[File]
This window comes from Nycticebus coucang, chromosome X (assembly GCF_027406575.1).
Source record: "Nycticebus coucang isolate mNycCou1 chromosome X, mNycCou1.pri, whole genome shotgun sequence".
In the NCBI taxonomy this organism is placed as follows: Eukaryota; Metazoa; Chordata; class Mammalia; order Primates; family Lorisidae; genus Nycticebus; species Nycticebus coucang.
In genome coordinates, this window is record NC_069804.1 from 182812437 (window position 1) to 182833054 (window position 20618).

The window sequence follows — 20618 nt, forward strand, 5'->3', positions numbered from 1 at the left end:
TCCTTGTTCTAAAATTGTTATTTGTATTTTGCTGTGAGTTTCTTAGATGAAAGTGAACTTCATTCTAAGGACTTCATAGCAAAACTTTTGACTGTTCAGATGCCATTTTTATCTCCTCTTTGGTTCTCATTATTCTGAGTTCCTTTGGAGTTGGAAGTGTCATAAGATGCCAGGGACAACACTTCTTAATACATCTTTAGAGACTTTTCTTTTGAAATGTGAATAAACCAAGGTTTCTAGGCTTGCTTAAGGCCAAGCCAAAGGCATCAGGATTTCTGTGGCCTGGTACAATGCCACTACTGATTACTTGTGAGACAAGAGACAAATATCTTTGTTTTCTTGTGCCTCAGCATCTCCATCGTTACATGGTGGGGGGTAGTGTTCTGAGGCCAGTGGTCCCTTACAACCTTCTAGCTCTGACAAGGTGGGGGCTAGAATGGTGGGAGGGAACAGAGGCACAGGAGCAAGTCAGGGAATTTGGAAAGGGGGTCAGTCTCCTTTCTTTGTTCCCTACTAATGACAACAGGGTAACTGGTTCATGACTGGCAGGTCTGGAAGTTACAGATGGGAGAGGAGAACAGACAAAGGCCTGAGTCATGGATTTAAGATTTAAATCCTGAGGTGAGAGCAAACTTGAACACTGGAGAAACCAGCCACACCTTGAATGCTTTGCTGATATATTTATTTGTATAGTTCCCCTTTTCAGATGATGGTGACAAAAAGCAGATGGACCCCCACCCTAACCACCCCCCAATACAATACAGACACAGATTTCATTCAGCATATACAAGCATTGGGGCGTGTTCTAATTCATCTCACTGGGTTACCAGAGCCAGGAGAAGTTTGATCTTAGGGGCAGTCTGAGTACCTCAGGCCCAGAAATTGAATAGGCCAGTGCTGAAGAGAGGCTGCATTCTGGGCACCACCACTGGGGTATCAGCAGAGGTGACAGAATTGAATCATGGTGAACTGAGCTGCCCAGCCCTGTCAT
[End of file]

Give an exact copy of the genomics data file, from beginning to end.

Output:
This window comes from Nycticebus coucang, chromosome X (assembly GCF_027406575.1).
Source record: "Nycticebus coucang isolate mNycCou1 chromosome X, mNycCou1.pri, whole genome shotgun sequence".
In the NCBI taxonomy this organism is placed as follows: Eukaryota; Metazoa; Chordata; class Mammalia; order Primates; family Lorisidae; genus Nycticebus; species Nycticebus coucang.
In genome coordinates, this window is record NC_069804.1 from 182812437 (window position 1) to 182833054 (window position 20618).

The window sequence follows — 20618 nt, forward strand, 5'->3', positions numbered from 1 at the left end:
TCCTTGTTCTAAAATTGTTATTTGTATTTTGCTGTGAGTTTCTTAGATGAAAGTGAACTTCATTCTAAGGACTTCATAGCAAAACTTTTGACTGTTCAGATGCCATTTTTATCTCCTCTTTGGTTCTCATTATTCTGAGTTCCTTTGGAGTTGGAAGTGTCATAAGATGCCAGGGACAACACTTCTTAATACATCTTTAGAGACTTTTCTTTTGAAATGTGAATAAACCAAGGTTTCTAGGCTTGCTTAAGGCCAAGCCAAAGGCATCAGGATTTCTGTGGCCTGGTACAATGCCACTACTGATTACTTGTGAGACAAGAGACAAATATCTTTGTTTTCTTGTGCCTCAGCATCTCCATCGTTACATGGTGGGGGGTAGTGTTCTGAGGCCAGTGGTCCCTTACAACCTTCTAGCTCTGACAAGGTGGGGGCTAGAATGGTGGGAGGGAACAGAGGCACAGGAGCAAGTCAGGGAATTTGGAAAGGGGGTCAGTCTCCTTTCTTTGTTCCCTACTAATGACAACAGGGTAACTGGTTCATGACTGGCAGGTCTGGAAGTTACAGATGGGAGAGGAGAACAGACAAAGGCCTGAGTCATGGATTTAAGATTTAAATCCTGAGGTGAGAGCAAACTTGAACACTGGAGAAACCAGCCACACCTTGAATGCTTTGCTGATATATTTATTTGTATAGTTCCCCTTTTCAGATGATGGTGACAAAAAGCAGATGGACCCCCACCCTAACCACCCCCCAATACAATACAGACACAGATTTCATTCAGCATATACAAGCATTGGGGCGTGTTCTAATTCATCTCACTGGGTTACCAGAGCCAGGAGAAGTTTGATCTTAGGGGCAGTCTGAGTACCTCAGGCCCAGAAATTGAATAGGCCAGTGCTGAAGAGAGGCTGCATTCTGGGCACCACCACTGGGGTATCAGCAGAGGTGACAGAATTGAATCATGGTGAACTGAGCTGCCCAGCCCTGTCAT